The Commission on Assisted Dying has developed a core set of principles that it believes would need to underlie a framework for legalised assisted dying.
The panel said that a patient’s GP or other usual doctor should be ensure requests are genuine and that all other care options have been presented to the patient.
In its report the Commission on Assisted Dying wrote: ‘The Commission envisages that the patient’s usual doctor (most likely their GP or a specialist in their condition) would be responsible for exploring the individual’s request, understanding whether it was a serious request or a 'cry for help' that could be addressed in another way, and exploring whether access to other types of care and support might remove the patient’s wish to die.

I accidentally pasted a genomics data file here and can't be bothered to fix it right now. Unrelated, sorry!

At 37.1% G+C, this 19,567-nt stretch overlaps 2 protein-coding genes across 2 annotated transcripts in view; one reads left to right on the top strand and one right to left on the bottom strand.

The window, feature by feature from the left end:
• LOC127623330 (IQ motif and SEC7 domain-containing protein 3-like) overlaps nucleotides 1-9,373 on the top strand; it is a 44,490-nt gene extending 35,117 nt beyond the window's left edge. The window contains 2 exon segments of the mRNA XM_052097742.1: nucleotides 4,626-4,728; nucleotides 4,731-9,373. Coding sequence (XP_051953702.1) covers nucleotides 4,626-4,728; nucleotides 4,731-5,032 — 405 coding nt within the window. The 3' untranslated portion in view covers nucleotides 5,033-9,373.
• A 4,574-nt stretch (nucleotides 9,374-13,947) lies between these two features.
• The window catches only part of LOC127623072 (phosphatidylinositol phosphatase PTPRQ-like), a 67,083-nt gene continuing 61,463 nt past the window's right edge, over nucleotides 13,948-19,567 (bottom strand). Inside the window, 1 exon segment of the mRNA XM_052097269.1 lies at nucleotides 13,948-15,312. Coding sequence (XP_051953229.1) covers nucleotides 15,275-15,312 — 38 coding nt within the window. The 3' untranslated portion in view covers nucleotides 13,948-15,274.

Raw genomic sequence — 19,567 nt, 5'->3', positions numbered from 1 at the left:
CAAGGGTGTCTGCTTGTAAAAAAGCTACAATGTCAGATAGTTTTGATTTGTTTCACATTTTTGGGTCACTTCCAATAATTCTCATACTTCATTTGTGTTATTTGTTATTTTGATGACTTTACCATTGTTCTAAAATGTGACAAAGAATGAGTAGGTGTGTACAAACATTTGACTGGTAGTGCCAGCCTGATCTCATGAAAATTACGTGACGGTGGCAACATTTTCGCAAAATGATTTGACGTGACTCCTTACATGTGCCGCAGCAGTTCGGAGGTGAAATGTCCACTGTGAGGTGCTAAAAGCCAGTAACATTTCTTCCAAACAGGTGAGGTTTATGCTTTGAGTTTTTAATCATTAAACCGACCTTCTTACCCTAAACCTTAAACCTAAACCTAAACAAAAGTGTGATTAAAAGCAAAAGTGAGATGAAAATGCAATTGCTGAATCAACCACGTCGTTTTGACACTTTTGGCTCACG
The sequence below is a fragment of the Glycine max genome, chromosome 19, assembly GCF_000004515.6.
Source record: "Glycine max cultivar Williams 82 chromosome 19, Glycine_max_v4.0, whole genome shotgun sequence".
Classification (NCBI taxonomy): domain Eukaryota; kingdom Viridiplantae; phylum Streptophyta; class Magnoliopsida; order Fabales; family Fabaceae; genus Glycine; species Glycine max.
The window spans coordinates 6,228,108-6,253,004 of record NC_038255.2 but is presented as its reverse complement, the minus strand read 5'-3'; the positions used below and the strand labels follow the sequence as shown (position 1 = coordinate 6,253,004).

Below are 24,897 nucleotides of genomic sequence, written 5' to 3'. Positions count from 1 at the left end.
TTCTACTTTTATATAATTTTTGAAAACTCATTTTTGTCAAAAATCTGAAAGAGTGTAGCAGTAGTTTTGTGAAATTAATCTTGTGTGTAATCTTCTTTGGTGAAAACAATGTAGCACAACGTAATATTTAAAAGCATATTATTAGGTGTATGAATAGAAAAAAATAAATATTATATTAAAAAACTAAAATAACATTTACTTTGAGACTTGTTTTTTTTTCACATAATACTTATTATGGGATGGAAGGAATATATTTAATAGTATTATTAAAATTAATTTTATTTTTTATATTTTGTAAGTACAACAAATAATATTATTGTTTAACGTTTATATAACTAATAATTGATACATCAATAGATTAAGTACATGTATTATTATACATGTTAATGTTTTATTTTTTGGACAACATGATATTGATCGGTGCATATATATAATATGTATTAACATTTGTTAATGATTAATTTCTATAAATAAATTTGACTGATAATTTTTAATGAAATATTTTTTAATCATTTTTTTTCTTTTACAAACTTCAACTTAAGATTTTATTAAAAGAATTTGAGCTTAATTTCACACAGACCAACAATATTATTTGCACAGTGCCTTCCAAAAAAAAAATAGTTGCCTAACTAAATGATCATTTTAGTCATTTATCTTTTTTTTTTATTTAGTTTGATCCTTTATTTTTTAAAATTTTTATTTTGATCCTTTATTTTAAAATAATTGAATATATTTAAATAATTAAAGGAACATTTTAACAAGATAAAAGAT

‘The doctor would need to give these conversations time and ensure that the patient had enough time to reflect on their decision and discuss it with other people in their life.’
The Commission said there was a strong case for providing the choice of assisted dying to terminally ill people, and that a legal framework for this could be developed.
Two doctors ‘wholly independent of one another’ would need to assess any requests for assisted dying, and a range of other safeguards would need to be in place before any such system were introduced, the panel concluded.